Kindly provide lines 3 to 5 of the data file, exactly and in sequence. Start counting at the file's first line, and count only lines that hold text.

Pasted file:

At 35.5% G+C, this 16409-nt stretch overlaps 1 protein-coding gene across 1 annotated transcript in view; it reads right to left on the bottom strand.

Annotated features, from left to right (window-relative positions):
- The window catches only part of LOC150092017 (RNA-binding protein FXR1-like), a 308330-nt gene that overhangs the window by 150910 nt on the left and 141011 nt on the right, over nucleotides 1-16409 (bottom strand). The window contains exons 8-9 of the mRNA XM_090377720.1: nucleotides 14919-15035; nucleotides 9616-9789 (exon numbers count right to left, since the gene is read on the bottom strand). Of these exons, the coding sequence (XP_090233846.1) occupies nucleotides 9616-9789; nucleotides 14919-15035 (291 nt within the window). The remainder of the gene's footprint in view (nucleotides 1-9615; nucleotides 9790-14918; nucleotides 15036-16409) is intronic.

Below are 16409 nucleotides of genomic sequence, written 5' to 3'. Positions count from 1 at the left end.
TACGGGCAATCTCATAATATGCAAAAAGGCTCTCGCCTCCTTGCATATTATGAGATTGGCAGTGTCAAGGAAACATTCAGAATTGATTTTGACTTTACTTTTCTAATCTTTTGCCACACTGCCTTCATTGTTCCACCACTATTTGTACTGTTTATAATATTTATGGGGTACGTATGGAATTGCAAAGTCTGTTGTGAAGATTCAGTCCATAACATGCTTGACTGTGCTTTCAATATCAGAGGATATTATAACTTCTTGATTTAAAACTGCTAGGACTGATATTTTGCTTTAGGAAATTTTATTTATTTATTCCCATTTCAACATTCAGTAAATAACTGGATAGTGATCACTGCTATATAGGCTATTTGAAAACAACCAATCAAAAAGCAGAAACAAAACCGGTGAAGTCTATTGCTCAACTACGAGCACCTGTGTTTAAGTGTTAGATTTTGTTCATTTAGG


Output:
- The window catches only part of LOC150092017 (RNA-binding protein FXR1-like), a 308330-nt gene that overhangs the window by 150910 nt on the left and 141011 nt on the right, over nucleotides 1-16409 (bottom strand). The window contains exons 8-9 of the mRNA XM_090377720.1: nucleotides 14919-15035; nucleotides 9616-9789 (exon numbers count right to left, since the gene is read on the bottom strand). Of these exons, the coding sequence (XP_090233846.1) occupies nucleotides 9616-9789; nucleotides 14919-15035 (291 nt within the window). The remainder of the gene's footprint in view (nucleotides 1-9615; nucleotides 9790-14918; nucleotides 15036-16409) is intronic.

Below are 16409 nucleotides of genomic sequence, written 5' to 3'. Positions count from 1 at the left end.
TACGGGCAATCTCATAATATGCAAAAAGGCTCTCGCCTCCTTGCATATTATGAGATTGGCAGTGTCAAGGAAACATTCAGAATTGATTTTGACTTTACTTTTCTAATCTTTTGCCACACTGCCTTCATTGTTCCACCACTATTTGTACTGTTTATAATATTTATGGGGTACGTATGGAATTGCAAAGTCTGTTGTGAAGATTCAGTCCATAACATGCTTGACTGTGCTTTCAATATCAGAGGATATTATAACTTCTTGATTTAAAACTGCTAGGACTGATATTTTGCTTTAGGAAATTTTATTTATTTATTCCCATTTCAACATTCAGTAAATAACTGGATAGTGATCACTGCTATATAGGCTATTTGAAAACAACCAATCAAAAAGCAGAAACAAAACCGGTGAAGTCTATTGCTCAACTACGAGCACCTGTGTTTAAGTGTTAGATTTTGTTCATTTAGG